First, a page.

COVID Times Social Media and Fake News: Interview with Rajesh Kalra
In these unprecedented times of Coronavirus, journalists must strive to bring the truth to the fore, while fighting social media fanned fake news.
Starting from December of 2019, when the World Health Organization (WHO) announced the existence of a mysterious disease, Coronavirus or COVID-19 has now assumed celebrity status. By dint of its meddlesome nature, much more than healthcare has been disrupted. Nothing has been spared, the economy, business, education, movies, the list goes on.
The media has been on its toes ever since to bring the facts to the fore, not an easy challenge because of constantly new information arriving every few hours, so that, whether you are a sports journalist, a reporter, or a tech journalist, you have, most probably been writing about COVID-19.
Also, at the same time, social media poses a formidable problem in the form of fake news that spreads fear and panic. These times are a test for every journalist to ensure that they not only check facts but also present them to the audience in a responsible manner.
The Tech Panda spoke to Rajesh Kalra, Chief Editor, The Times Internet, the digital arm of the Times Group and the largest media conglomerate in India. Kalra recently spoke at the virtual Horasis India Meeting, which gathered a varied group from around India and the world to discuss a post-COVID-19 situation.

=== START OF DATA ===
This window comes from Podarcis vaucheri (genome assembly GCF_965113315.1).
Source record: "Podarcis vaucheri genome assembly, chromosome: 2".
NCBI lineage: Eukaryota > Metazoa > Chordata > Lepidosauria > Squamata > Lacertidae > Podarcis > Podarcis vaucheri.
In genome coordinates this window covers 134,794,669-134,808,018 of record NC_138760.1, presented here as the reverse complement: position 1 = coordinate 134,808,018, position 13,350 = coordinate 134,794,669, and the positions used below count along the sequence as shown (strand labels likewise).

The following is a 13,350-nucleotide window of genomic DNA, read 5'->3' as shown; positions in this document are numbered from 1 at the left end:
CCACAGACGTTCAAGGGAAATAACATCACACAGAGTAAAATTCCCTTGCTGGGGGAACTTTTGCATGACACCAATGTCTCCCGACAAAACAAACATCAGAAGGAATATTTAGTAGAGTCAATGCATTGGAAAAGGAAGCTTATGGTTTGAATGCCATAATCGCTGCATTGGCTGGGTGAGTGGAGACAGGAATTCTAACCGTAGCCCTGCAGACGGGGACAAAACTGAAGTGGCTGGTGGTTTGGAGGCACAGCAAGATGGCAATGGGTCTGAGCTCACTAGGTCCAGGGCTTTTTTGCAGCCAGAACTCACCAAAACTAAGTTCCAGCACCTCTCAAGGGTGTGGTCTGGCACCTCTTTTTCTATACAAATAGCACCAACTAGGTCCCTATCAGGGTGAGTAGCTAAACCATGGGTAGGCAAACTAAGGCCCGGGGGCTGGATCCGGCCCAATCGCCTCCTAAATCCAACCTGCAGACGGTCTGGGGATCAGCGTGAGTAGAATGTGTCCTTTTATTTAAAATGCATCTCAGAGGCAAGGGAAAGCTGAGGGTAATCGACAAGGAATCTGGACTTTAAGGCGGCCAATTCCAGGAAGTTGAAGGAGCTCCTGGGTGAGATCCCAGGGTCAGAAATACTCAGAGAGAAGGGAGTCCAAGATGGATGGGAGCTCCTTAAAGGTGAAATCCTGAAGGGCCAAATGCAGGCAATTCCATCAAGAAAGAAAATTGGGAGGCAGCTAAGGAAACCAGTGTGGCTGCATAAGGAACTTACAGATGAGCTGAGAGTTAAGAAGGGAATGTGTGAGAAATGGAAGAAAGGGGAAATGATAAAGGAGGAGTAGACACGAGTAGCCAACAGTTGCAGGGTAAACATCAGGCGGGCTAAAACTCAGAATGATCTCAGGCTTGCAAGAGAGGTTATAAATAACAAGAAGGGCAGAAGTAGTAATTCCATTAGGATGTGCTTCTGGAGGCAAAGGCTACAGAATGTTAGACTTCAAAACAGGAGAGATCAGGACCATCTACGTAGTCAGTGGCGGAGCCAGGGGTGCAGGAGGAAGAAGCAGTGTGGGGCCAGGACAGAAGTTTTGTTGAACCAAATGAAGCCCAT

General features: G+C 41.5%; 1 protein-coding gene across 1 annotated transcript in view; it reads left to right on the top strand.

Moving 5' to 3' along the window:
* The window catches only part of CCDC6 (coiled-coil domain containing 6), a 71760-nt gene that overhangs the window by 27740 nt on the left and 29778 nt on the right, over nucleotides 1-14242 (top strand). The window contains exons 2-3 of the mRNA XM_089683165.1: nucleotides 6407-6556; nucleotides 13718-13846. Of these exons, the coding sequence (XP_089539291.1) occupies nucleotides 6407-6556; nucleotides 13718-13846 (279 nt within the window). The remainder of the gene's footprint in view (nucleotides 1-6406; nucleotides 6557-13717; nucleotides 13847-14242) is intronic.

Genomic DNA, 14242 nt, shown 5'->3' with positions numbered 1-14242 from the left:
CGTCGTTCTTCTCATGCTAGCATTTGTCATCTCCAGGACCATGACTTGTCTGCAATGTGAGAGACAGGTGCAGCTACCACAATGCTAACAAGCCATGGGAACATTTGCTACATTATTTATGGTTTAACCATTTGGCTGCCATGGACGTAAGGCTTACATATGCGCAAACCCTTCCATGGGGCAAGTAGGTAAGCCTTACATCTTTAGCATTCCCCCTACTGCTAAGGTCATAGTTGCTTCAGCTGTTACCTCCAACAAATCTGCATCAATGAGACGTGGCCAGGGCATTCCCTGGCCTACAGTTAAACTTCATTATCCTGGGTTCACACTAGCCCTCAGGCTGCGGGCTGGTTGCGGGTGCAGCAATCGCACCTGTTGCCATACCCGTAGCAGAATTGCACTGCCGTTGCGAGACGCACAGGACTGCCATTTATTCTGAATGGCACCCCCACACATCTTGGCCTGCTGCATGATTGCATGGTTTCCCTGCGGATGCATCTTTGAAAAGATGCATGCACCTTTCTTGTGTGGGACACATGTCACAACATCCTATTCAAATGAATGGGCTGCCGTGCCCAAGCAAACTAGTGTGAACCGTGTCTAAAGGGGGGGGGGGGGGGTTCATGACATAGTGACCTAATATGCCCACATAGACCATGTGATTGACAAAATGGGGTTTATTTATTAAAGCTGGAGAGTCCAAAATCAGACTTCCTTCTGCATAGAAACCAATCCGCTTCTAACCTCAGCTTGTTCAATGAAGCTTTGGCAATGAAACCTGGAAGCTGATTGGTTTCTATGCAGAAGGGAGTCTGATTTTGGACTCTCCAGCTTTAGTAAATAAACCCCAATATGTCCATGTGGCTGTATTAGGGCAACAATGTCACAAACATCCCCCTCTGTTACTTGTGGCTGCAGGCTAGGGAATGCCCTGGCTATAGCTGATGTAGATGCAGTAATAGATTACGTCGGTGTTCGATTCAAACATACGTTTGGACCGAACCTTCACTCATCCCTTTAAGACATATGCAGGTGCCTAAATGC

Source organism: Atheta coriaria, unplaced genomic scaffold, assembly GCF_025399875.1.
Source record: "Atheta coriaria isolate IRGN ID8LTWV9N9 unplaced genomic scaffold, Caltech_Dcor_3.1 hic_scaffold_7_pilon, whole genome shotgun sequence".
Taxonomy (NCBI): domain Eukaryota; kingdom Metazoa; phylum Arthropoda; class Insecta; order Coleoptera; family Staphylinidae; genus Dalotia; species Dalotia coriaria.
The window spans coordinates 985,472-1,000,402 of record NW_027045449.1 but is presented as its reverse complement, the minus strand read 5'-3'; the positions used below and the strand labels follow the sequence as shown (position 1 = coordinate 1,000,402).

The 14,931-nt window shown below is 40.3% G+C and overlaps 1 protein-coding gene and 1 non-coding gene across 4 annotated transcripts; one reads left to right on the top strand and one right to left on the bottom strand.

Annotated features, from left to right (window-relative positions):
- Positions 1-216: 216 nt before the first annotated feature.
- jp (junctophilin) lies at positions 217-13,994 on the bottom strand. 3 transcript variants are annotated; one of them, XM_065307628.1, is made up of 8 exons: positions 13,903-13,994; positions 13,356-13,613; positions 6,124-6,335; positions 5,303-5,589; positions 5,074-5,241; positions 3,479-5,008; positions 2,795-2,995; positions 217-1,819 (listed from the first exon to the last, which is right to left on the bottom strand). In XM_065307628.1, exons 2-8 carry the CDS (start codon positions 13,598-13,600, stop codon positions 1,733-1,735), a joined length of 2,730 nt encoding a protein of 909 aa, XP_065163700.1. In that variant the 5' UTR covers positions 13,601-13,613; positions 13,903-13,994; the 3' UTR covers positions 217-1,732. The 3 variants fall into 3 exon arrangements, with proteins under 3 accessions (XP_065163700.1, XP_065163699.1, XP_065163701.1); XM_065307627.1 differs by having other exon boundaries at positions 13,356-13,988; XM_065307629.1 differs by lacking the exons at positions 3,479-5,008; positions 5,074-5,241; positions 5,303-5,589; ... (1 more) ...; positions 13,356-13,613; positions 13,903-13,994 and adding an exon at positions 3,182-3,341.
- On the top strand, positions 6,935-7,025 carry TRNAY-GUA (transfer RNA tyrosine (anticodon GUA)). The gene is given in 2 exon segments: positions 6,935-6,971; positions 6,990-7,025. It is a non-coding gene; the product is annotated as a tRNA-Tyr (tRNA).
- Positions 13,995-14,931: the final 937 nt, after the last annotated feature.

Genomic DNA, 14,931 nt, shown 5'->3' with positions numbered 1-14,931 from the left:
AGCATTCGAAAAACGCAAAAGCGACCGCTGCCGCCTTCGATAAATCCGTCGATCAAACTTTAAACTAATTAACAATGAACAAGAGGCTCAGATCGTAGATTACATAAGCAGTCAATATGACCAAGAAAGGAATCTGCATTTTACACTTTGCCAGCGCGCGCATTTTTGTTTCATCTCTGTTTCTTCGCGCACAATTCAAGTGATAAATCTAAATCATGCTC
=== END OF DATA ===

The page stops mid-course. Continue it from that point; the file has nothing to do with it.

I honestly think, with the exception of a few, most of the mainstream media did a very serious and an honest job. I also think that one of the major problems was social media and its ability to propagate fake and false information as true
While he believes that most media outlets have done an honest job of reporting the news ever since the pandemic started, he expresses concern about how social media has spread unchecked information that citizens are blindly following.
“Media’s role has to be that of a watchdog. It has to keep the government and the people informed, keep the decision makers grounded, connected with reality,” he says.
“I honestly think, with the exception of a few, most of the mainstream media did a very serious and an honest job. I also think that one of the major problems was social media and its ability to propagate fake and false information as true,” he adds.